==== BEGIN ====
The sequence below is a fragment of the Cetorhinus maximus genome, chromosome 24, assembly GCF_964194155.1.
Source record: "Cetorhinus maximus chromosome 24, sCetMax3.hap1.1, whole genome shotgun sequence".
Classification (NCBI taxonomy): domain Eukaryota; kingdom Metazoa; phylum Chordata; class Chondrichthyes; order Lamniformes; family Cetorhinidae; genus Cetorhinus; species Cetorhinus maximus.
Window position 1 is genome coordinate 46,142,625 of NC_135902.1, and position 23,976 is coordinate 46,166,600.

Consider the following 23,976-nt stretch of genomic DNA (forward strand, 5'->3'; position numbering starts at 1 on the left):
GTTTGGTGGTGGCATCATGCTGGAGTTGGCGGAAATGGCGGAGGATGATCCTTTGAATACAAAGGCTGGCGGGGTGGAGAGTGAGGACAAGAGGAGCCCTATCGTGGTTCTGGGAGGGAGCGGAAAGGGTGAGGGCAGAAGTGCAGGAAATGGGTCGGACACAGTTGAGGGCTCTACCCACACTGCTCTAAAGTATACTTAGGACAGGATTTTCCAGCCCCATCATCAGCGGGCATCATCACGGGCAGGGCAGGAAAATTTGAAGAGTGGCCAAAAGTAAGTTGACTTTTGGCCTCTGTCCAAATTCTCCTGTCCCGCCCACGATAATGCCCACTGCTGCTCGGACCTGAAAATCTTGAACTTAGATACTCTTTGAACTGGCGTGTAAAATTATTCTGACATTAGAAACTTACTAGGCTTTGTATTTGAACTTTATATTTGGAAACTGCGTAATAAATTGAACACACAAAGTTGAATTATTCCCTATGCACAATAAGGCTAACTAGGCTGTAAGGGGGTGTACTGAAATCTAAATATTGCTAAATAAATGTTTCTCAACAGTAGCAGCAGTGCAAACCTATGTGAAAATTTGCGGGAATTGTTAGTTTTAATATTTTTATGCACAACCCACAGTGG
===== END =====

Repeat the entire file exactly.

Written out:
The sequence below is a fragment of the Cetorhinus maximus genome, chromosome 24, assembly GCF_964194155.1.
Source record: "Cetorhinus maximus chromosome 24, sCetMax3.hap1.1, whole genome shotgun sequence".
Classification (NCBI taxonomy): domain Eukaryota; kingdom Metazoa; phylum Chordata; class Chondrichthyes; order Lamniformes; family Cetorhinidae; genus Cetorhinus; species Cetorhinus maximus.
Window position 1 is genome coordinate 46,142,625 of NC_135902.1, and position 23,976 is coordinate 46,166,600.

Consider the following 23,976-nt stretch of genomic DNA (forward strand, 5'->3'; position numbering starts at 1 on the left):
GTTTGGTGGTGGCATCATGCTGGAGTTGGCGGAAATGGCGGAGGATGATCCTTTGAATACAAAGGCTGGCGGGGTGGAGAGTGAGGACAAGAGGAGCCCTATCGTGGTTCTGGGAGGGAGCGGAAAGGGTGAGGGCAGAAGTGCAGGAAATGGGTCGGACACAGTTGAGGGCTCTACCCACACTGCTCTAAAGTATACTTAGGACAGGATTTTCCAGCCCCATCATCAGCGGGCATCATCACGGGCAGGGCAGGAAAATTTGAAGAGTGGCCAAAAGTAAGTTGACTTTTGGCCTCTGTCCAAATTCTCCTGTCCCGCCCACGATAATGCCCACTGCTGCTCGGACCTGAAAATCTTGAACTTAGATACTCTTTGAACTGGCGTGTAAAATTATTCTGACATTAGAAACTTACTAGGCTTTGTATTTGAACTTTATATTTGGAAACTGCGTAATAAATTGAACACACAAAGTTGAATTATTCCCTATGCACAATAAGGCTAACTAGGCTGTAAGGGGGTGTACTGAAATCTAAATATTGCTAAATAAATGTTTCTCAACAGTAGCAGCAGTGCAAACCTATGTGAAAATTTGCGGGAATTGTTAGTTTTAATATTTTTATGCACAACCCACAGTGG